Matthew T. Miklave

Serving the employment, civil rights and labor relations needs of individuals and businesses for over 30 years.

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For more than 30 years, Matt has appeared on behalf of clients in courtrooms throughout the United States

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A nationally recognized employment, civil rights and labor relations advocate and counselor

A proven employment, labor and civil rights advocate with nationally recognized expertise defending and protecting the interests of individuals; national and multi-national businesses; state and local government officials and units of government; non-profit organizations; and charitable organizations. For more than 30 years, Matt has appeared on behalf of clients in courtrooms and before administrative agencies throughout the United States, including principal attorney on briefs in a groundbreaking civil rights case before the United States Supreme Court (which handed down a unanimous decision in favor of Matt’s client). Matt has widely lectured and presented to government decision-makers, legal groups, professional groups, and human resources organizations nationally and internationally on a variety of topics (ranging from the international labor and employment implications of mergers and acquisitions, to ethical considerations for government attorneys in litigation)…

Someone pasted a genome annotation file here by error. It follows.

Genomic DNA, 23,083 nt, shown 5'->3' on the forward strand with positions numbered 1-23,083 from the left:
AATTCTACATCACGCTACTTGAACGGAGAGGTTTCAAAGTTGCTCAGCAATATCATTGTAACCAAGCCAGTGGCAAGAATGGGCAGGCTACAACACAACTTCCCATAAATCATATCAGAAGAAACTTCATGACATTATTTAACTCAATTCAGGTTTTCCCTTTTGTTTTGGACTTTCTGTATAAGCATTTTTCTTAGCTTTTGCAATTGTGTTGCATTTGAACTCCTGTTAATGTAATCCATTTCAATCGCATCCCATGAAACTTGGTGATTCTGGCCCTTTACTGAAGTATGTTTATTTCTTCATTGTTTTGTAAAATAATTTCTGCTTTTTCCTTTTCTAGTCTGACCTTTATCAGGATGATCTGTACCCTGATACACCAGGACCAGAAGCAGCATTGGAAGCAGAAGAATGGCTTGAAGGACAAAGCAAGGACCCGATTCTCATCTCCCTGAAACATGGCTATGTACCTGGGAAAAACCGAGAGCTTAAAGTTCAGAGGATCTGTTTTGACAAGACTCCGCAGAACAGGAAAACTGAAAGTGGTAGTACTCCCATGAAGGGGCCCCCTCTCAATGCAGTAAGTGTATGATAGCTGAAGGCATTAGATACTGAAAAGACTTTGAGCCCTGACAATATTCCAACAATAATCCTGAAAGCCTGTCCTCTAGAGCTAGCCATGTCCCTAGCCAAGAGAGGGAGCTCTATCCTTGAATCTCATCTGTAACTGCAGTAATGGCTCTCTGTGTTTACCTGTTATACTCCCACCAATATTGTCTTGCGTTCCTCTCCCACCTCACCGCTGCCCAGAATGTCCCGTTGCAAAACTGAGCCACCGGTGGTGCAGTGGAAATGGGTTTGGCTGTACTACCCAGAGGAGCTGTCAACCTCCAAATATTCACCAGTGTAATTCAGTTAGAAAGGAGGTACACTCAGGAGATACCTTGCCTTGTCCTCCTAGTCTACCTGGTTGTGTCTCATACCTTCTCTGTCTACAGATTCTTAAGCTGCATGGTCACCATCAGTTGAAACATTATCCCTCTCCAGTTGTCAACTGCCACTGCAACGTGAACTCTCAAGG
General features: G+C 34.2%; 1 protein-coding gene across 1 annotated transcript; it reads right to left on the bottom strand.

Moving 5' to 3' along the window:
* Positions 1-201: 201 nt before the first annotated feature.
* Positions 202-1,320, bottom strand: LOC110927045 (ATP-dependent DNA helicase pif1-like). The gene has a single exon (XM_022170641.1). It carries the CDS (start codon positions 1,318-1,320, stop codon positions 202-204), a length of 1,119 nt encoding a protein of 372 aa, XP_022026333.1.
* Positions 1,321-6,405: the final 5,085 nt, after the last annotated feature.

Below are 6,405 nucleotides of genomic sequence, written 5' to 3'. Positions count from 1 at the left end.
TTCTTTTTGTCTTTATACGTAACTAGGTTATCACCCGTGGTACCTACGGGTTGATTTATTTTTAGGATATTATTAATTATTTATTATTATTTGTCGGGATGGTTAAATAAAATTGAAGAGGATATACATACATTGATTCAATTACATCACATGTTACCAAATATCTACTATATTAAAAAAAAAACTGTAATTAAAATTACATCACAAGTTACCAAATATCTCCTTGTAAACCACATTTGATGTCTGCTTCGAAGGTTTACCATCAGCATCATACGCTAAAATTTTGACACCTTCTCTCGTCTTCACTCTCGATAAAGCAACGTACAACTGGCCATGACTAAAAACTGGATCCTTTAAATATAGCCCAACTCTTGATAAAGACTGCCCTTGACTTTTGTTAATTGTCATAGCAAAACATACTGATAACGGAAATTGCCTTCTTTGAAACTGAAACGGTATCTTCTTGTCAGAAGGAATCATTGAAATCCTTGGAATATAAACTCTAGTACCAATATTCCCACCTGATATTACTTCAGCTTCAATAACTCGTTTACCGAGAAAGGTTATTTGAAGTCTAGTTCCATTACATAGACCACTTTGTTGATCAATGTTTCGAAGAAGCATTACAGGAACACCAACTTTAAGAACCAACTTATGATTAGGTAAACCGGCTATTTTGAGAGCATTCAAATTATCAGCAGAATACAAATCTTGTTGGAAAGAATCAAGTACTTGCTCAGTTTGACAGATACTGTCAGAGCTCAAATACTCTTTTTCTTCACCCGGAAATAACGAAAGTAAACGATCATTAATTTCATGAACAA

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Continues the great “Broccoli Fight of 2021.”

(I acknowledge the hyperbole.  Vegetables do that to me.)

(Published June 18, 2021)

Like George H. W. Bush, I do not like broccoli.  At least one Texas federal judge seems to love it and thinks all Texas employers can make their employees eat it or lose their jobs.

The Backstory:  I published two blog posts addressing whether employers can force employees to get COVID-19 vaccinations.  You can read them here (“Eat Your Broccoli, or Else!”)(April 16, 2021) and here (“Broccoli Must be Good for You:  The Government Says So”)(June 4, 2021).  I raised the question of whether the “boss” can require workers to submit to medical procedures (in this case, COVID-19 vaccinations) to keep their jobs.  I freely acknowledged that I received the vaccine as soon as I could, but I recognized that others might make different choices.  I also acknowledged that the Equal Employment Opportunity Commission had published materials to the effect that it believed federal EEO laws permitted an employer to require vaccinations (subject to certain limitations for pregnant employees, employees with an anti-vaccine sincerely held religious view, or employees with covered disabilities).

The New Development:  On June 12, after I published my second “Broccoli Post,” Judge Lynn N. Hughes, a United States Federal Judge in Texas, dismissed a class action lawsuit brought by 117 (now former) employees of Houston Methodist Hospital who sued to stop their employer from requiring COVID-19 vaccinations.  In a short and somewhat harsh decision, Judge Hughes dismissed the lawsuit saying in effect the plaintiffs’ claims were “false” (more on that below) and that plaintiffs were not “coerced” because they could always work elsewhere if they did not want to get vaccinated.  You can read the opinion for yourself.  Bridges v. Houston Methodist Hospital (S.D. TX, June 12, 2021).